NewsChannel 5 Investigates: Capitol Hill Corruption
FBI Sting Nabs Five Lawmakers, Two 'Bag Men'
(Story created: 5/26/05)
Some of Tennessee's most powerful political figures are facing federal charges. The were arrested as a result of Operation Tennessee Waltz. It all stems from a case that includes undercover agents, bribery and a company that was just made up.
Seven people are facing federal bribery and extortion charges:
Sen. Ward Crutchfield, D-Chattanooga
Sen. John Ford, D-Memphis
Sen. Kathryn Bowers, D-Memphis
Rep. Chris Newton, R-Cleveland
Former Sen. Roscoe Dixon, D-Memphis
Two others -- so-called "bag men" -- are also facing charges.
The lawmakers were taken into custody early Thursday around Capitol Hill as they prepared for another day of doing the public's business.
Instead, they were hauled away in handcuffs accused of violating the public trust.
"These indictments are the result of an undercover operation -- codenamed Tennessee Waltz, which is roughly a 2-year investigation," said U.S. Attorney Terrell Harrison of Memphis.
Authorities say undercover FBI agents targeted Tennessee' Capitol Hill, using a front company that wanted to get a law passed.
Agents say the five took the bait -- sometimes accepting payoffs through two so-called "bag men," Barry Myers and Charles Love.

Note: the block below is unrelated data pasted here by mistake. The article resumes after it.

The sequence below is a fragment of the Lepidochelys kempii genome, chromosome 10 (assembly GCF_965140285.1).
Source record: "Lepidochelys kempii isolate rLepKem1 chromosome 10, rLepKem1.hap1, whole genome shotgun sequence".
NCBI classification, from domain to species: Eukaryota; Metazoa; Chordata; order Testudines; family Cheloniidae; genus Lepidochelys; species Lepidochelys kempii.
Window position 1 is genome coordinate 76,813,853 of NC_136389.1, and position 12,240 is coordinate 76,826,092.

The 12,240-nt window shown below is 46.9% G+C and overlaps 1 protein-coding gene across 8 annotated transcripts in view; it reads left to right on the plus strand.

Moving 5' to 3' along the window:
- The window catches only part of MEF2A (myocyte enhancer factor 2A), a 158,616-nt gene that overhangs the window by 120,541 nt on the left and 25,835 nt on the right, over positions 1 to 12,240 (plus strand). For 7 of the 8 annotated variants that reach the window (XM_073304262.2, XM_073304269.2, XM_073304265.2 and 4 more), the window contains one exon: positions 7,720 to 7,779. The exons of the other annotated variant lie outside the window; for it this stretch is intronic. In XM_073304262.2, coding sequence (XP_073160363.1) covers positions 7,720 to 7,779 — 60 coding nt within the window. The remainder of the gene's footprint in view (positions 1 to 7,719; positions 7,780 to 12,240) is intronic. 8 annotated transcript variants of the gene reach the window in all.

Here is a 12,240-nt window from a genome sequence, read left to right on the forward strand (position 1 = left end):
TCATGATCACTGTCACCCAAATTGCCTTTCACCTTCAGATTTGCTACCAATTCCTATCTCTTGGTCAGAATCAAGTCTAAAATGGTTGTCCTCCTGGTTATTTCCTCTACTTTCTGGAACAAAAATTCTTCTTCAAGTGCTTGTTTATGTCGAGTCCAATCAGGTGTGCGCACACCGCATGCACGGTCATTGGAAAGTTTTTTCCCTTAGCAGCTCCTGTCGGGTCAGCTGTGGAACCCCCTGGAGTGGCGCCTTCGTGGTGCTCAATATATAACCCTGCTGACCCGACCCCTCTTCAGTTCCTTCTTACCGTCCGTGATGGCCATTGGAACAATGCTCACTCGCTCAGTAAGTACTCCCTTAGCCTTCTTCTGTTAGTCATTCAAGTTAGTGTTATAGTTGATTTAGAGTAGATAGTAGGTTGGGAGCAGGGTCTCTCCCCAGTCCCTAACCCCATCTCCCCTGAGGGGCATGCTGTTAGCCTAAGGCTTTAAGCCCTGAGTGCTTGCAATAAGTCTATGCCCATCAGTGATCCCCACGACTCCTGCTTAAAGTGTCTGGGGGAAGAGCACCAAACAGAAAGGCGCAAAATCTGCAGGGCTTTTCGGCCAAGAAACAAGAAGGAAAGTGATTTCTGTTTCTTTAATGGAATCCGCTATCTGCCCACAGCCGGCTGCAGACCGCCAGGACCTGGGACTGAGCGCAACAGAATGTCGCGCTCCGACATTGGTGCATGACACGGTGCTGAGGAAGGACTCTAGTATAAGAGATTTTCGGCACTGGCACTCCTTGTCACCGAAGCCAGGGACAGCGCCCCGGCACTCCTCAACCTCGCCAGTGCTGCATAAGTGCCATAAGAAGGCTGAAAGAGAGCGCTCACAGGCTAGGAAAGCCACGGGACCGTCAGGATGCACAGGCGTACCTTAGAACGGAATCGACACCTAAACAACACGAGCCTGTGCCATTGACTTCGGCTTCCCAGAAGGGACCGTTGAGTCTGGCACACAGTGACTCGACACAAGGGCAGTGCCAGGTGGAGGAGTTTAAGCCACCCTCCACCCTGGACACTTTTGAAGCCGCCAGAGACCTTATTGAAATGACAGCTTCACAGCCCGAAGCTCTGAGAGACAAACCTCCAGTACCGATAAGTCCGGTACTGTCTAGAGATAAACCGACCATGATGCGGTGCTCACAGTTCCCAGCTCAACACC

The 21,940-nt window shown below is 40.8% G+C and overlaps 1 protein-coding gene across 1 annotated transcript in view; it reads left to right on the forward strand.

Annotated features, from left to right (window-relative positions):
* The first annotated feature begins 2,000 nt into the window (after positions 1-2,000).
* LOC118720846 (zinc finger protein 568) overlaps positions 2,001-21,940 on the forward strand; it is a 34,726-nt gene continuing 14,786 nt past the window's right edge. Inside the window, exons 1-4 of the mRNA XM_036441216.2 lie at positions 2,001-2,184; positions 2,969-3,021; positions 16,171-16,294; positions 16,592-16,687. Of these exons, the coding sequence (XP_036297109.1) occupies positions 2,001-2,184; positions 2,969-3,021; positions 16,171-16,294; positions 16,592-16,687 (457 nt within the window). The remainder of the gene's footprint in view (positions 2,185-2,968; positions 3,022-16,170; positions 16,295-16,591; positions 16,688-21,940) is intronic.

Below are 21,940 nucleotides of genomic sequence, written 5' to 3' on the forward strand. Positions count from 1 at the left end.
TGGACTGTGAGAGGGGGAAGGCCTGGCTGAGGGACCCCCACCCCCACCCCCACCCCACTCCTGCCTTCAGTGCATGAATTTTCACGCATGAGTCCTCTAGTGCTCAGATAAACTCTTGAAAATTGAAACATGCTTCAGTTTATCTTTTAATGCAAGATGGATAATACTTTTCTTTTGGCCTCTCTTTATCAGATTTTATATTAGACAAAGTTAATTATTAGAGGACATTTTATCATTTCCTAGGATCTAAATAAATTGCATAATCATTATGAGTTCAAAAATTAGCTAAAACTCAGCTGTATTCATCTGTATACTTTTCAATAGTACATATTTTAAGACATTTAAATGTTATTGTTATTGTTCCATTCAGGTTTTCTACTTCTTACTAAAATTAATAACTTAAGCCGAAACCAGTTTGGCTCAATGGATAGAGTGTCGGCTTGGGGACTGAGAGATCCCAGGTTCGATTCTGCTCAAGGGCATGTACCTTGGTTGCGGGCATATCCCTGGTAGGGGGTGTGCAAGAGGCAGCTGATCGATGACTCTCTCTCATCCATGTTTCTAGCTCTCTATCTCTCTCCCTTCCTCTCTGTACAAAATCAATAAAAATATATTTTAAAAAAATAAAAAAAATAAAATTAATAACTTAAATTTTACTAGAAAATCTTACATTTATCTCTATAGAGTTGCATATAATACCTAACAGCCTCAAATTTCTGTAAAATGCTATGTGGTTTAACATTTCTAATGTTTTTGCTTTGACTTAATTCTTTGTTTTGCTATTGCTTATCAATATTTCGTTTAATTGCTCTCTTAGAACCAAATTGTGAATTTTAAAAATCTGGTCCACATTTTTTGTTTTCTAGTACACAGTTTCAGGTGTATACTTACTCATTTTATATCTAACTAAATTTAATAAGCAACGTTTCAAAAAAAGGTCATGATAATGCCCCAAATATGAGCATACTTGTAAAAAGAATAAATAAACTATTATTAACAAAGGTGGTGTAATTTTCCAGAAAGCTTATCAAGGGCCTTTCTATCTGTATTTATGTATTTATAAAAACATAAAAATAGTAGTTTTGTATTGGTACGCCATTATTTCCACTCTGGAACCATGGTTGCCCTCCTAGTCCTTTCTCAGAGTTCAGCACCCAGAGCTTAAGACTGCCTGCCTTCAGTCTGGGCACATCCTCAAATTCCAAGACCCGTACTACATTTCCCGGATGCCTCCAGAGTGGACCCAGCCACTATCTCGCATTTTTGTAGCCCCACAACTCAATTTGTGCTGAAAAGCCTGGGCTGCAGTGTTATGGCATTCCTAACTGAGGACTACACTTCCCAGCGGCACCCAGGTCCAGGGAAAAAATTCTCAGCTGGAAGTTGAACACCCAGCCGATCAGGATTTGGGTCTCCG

"E-Cycle Management Inc. was an undercover business operation by the Federal Bureau of Investigation to respond to allegations of corruption by elected officials," Harris added.
In Ford's case, the indictments claim he accepted $55,000 -- at one point telling the undercover agent, "You are talking to the guy who makes the deals."
"Sen. Ford is also charged with three counts of attempting to intimidate three witnesses," Harris added.
Crutchfield, a powerful Democratic figure, is accused of extorting $12.000 -- money passed from Love to Crutchfield's secretary.
In one case, Crutchfield supposedly told undercover agents, "We will do whatever you want us to do."
Roscoe Dixon who recently gave up his Senate position pocketed $9,500, according to the indictment, after telling operatives "work through Barry, keep Barry happy" -- referring to the "bag man."
Kathryn Bowers, who heads the legislature's TennCare committee, allegedly pocketed $11,500 with Myers' help -- supposedly telling agents, "Just tell me what you want me to do."
Chris Newton, the only Republican in the bunch, is accused of accepting $4,500 through Love, after assuring agents that Love was taking care of him.
"Government is not for sale," Harris added.
Authorities say they hope the dramatic events of this day leave a lasting impression on Tennessee public officials.
"We hope it will bring some of the public trust back to the state of Tennessee," said Tennessee Bureau of Investigation director Mark Gwyn.
Authorities aren't saying exactly what prompted the undercover investigation.
But what's clear is that these individuals face serious time, if convicted. The extortion charge alone carries a potential 20-year prison sentence.
Authorities aren't saying if other indictments could follow, but they are not precluding the possibility that other folks could end up being implicated.